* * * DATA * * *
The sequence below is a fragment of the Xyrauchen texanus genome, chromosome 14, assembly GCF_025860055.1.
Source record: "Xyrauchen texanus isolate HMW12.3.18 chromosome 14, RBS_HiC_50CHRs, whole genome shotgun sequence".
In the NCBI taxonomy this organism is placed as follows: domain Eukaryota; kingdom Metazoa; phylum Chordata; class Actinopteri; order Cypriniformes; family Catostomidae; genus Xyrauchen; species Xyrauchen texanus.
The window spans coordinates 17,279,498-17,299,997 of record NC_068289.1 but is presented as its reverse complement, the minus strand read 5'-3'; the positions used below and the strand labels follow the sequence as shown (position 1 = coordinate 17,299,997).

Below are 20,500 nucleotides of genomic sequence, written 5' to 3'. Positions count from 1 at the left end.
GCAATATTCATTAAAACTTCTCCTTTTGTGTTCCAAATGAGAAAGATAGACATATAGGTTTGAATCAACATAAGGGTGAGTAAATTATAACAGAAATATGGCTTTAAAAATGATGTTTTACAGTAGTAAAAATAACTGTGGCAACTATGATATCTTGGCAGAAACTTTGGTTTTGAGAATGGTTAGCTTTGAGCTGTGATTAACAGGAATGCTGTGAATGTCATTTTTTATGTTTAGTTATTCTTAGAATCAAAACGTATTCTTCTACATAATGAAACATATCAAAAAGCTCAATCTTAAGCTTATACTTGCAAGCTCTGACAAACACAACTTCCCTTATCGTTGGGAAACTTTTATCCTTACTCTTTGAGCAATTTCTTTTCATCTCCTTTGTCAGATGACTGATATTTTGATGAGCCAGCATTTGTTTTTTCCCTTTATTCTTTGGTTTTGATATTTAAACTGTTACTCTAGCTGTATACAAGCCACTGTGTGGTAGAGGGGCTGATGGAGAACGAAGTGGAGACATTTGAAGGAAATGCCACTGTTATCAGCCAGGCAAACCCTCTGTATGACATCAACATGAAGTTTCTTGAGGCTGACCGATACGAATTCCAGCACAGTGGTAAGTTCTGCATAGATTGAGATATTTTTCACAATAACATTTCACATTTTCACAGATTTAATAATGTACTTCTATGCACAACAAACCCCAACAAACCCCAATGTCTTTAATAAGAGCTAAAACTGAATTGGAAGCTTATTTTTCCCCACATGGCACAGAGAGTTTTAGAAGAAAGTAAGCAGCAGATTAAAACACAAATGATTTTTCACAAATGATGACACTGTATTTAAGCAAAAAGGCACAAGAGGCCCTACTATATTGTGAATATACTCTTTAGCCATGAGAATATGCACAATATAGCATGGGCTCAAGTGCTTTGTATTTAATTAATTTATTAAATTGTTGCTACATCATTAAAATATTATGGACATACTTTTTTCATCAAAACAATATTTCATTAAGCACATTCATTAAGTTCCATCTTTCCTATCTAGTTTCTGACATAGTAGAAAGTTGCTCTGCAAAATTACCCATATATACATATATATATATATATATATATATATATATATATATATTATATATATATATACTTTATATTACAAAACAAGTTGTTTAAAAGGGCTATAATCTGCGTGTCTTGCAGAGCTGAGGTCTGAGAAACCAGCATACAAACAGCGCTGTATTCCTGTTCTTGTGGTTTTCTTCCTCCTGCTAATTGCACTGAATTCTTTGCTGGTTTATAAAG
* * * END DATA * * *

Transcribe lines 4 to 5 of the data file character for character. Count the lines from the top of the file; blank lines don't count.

The window spans coordinates 17,279,498-17,299,997 of record NC_068289.1 but is presented as its reverse complement, the minus strand read 5'-3'; the positions used below and the strand labels follow the sequence as shown (position 1 = coordinate 17,299,997).

Below are 20,500 nucleotides of genomic sequence, written 5' to 3'. Positions count from 1 at the left end.